Andy Burnham’s plans to reform city region’s buses given the green light by Court of Appeal

“Brilliant news for the people of Greater Manchester.”

An attempt by a coach operator to put the brakes on plans to bring buses in Greater Manchester back under public control has been unsuccessful.

In a major legal ruling this week, the High Court rejected an appeal by Diamond Bus owner Rotala, to a decision made earlier this year that gave Andy Burnham’s proposal to give local authorities control over pricing and ticketing the go ahead.

The Court of Appeal unanimously rejected the appeal and upheld the High Court’s original decision.

Burnham’s plans to bring the city region’s bus network back under public control for the first time since 1986 were first proposed five years ago.

Under the sweeping reforms, passengers will have access to a London-style transport system which puts authorities in Greater Manchester in the driving seat over bus planning, including fares and ticketing. Private bus operators would bid to run services.

In March this year, a judge dismissed claims by Rotala and Stagecoach that the mayor’s plans were ‘unlawful’ and ‘irrational.’

Bee Network vision

The franchising system is part of the wider Bee Network, a vision for Greater Manchester to become the first city region in the UK to have a fully integrated transport system which will join buses, trams, cycling and walking.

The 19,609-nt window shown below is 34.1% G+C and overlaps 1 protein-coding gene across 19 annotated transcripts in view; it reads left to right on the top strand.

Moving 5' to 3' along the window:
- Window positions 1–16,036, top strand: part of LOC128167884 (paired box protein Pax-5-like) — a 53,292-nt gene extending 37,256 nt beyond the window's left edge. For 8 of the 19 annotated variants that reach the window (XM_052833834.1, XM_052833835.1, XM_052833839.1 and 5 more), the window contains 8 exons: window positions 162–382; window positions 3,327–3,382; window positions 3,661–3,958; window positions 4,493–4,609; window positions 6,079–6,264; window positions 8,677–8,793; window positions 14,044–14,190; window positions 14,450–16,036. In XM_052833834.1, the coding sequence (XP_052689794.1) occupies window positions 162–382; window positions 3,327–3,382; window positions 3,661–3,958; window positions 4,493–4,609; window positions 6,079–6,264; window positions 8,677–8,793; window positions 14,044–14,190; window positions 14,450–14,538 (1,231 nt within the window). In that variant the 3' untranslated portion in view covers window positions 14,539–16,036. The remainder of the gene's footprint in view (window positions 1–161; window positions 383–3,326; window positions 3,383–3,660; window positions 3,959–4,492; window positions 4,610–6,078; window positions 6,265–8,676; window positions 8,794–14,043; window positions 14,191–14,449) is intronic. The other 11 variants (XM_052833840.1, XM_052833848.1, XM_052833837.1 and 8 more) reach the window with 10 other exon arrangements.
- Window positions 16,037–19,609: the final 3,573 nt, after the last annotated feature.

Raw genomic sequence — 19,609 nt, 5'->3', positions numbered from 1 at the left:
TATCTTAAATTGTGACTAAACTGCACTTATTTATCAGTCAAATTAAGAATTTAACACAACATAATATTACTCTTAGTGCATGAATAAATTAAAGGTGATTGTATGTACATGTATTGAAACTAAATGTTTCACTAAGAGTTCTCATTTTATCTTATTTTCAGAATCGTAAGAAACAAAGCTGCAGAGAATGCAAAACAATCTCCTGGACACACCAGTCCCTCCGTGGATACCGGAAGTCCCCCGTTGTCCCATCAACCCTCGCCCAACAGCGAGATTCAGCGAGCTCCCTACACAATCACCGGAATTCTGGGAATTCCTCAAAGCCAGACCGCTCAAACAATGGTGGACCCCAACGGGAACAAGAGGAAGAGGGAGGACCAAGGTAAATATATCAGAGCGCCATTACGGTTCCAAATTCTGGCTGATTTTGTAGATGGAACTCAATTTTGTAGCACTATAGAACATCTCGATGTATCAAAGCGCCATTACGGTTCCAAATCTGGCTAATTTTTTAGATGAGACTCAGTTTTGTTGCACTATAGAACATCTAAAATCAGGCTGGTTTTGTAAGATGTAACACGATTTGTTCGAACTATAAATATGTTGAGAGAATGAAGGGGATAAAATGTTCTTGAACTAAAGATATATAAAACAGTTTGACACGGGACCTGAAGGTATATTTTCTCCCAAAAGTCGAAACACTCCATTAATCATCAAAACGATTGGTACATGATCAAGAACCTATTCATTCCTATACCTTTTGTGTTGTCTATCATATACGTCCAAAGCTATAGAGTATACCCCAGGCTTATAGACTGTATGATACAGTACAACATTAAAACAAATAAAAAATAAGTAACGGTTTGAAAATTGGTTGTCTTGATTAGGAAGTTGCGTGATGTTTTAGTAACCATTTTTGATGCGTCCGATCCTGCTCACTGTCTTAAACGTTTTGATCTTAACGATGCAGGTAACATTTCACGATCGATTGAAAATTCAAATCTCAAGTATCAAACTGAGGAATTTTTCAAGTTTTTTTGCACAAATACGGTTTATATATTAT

The transport system will connect every area and community in Greater Manchester, and, according to Transport for Greater Manchester, is aimed at making it “easy, safe and attractive for people to travel on foot or by bike for everyday trips.”

The bus reforms are set to be launched in Bolton and Wigan next year, before being rolled out across the whole city region by the end of 2024.

Under the new system, bus tickets in Greater Manchester are to be capped at £2 for a single adult ticket and £1 for a child ticket – significantly less than the £4 adult fares that the people of Manchester currently have to pay.

Fare cap to be brought forward to help with the cost-of-living crisis

The fare cap was due to come into force from September 2023. However, in March this year, the Manchester mayor announced his intention to bring the cheaper fares forward to September to help people with the cost of living crisis. While the £2 for adults, £1 for children and £5 multi-operator day tickets have not yet been signed off, Burnham says he is “very hopeful” it will happen soon.

“What I can say is I am very optimistic we’ll be able to do the right deal in the next couple of weeks to say that it starts in early September.

“We’ve not quite got to that point yet, so I’m just going to be honest with you. But I’m very hopeful that that will be in place,” he told BBC Radio Manchester on July 28.

Burnham described this week’s ruling by the Court of Appeal as “brilliant news for the people of Greater Manchester and for anyone across the UK who cares about having a bus service that puts people ahead of shareholder profit.”

“We were always very confident [the combined authority] had followed all correct legal processes and the decision to franchise buses and to bring them under public control was lawful and right. 

“We are delighted we have comprehensively defeated the last legal challenge in the way of bringing buses under public control. 

“The Court of Appeal’s judgment upholds the original decision of the High Court and unanimously rejects this appeal as without any merit,” he said.

The mayor informed how, through two separate consultations, the Greater Manchester public had said they wanted buses brought back under public control for the benefit of the people. He said he is “delighted the court has dismissed all the operator’s arguments and has awarded all costs in our favour.”

Gabrielle Pickard-Whitehead is a contributing editor to Left Foot Forward

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